Why did St. Raphael go to the home of his arch-enemy in the middle of the night? The New York Sun (9/19) reported that Raphael got the rather wild idea that, if only he could sit down with Mokarzel and talk face-to-face, they could make peace and end all the violence. Alternatively, the Orthodox parishioners may have taken the initiative to go to Mokarzel’s house, and St. Raphael may have joined them in an effort to prevent a fight. Another explanation is offered by St. Raphael himself, and appeared in the New York World (9/19):

I have enemies who are seeking to kill me. I have been warned time and again that I will be assassinated and for many weeks I have not dared to leave my home unaccompanied at night. Whenever I go out I get several of my parishioners to go with me and this was the case last night when I went out to visit a sick friend.

Neither I nor those with me had any part in the riot, nor did we make an attack upon the home of Mr. Makarzoe [sic]. We were passing peaceably through Pacific street when the shooting began. I am convinced that it was a feigned pistol duel, with the purpose of murdering me by hitting me with what would appear to be a stray bullet.

One reason it’s hard to get a handle on what happened is the fact that the newspapers don’t agree with each other. The Sun reports that St. Raphael and several parishioners went into Mokarzel’s house and spent about an hour there in a relatively peaceful meeting. Things eventually turned violent, the meeting broke up, and a shootout began. At least, that’s the Sun‘s story.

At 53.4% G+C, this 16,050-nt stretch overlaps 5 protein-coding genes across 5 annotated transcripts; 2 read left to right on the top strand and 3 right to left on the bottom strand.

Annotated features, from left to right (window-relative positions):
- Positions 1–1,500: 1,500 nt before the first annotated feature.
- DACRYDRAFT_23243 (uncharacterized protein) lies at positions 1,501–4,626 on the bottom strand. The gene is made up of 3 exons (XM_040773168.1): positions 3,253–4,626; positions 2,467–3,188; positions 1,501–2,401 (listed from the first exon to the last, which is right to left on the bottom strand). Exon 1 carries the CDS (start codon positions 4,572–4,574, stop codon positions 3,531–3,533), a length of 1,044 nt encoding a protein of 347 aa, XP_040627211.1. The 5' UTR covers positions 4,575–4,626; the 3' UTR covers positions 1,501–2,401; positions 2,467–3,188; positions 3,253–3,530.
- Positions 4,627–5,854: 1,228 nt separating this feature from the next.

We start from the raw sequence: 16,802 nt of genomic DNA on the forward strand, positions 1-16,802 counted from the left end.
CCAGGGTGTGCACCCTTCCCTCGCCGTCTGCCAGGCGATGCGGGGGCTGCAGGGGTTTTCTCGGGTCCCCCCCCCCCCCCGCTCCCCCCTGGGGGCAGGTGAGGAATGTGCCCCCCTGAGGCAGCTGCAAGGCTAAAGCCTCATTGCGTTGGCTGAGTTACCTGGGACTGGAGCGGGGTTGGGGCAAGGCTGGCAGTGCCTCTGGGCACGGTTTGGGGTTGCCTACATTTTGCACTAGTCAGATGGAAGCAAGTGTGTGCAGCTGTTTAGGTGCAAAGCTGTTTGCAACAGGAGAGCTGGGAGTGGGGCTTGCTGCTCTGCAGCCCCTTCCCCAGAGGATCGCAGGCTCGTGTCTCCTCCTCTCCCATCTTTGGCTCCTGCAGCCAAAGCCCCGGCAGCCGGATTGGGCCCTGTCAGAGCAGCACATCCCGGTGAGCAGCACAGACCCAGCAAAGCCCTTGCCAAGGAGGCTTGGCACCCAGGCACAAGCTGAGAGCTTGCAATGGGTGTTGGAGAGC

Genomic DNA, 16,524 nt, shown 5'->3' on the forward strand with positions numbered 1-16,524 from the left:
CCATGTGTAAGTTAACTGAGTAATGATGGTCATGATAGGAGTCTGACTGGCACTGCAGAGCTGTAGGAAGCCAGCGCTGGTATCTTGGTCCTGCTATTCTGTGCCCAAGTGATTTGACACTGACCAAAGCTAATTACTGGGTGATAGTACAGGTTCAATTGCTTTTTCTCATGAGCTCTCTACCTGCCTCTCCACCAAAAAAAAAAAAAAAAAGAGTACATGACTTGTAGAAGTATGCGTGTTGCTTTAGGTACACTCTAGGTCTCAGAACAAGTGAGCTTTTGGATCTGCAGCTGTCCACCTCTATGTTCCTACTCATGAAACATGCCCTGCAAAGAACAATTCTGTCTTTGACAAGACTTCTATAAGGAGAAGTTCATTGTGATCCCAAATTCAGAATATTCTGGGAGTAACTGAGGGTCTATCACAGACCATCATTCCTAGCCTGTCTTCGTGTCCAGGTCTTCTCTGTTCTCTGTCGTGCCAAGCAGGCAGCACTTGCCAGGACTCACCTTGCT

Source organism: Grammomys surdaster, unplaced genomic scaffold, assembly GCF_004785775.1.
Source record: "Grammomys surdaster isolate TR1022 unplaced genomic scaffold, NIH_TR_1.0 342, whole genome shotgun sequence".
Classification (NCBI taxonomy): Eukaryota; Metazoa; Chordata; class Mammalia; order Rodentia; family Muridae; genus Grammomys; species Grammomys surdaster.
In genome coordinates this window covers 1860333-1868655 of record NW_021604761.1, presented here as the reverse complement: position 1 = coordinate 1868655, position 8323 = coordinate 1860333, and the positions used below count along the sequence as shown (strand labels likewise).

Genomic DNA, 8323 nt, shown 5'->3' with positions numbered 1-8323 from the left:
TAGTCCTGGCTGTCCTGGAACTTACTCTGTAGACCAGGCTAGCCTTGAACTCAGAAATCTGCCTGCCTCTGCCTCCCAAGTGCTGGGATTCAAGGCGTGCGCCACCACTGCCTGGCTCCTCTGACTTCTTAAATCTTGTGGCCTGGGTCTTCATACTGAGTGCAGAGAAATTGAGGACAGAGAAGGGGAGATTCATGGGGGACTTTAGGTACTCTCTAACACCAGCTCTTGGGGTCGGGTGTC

The New York Times‘ version of events basically follows St. Raphael’s story. According to the Times, “The minute the Hawaweeny party entered [Mokarzel's house] the fight began. It was rough and tumble in the parlor for a few minutes, and then the combatants went to the street and fought there.” No hour-long meeting in this version. Honestly, I think the Times, rather than the Sun, has it right. Consider the facts:

  • It was nearly midnight.
  • The Orthodox were on their way to visit an assault victim, Abousamra.
  • St. Raphael and his followers believed that assassins were after him.
  • There were a dozen Orthodox men, some of whom were armed.
  • There were a dozen Maronite men, some of whom were armed.
  • The two groups hated each other’s guts.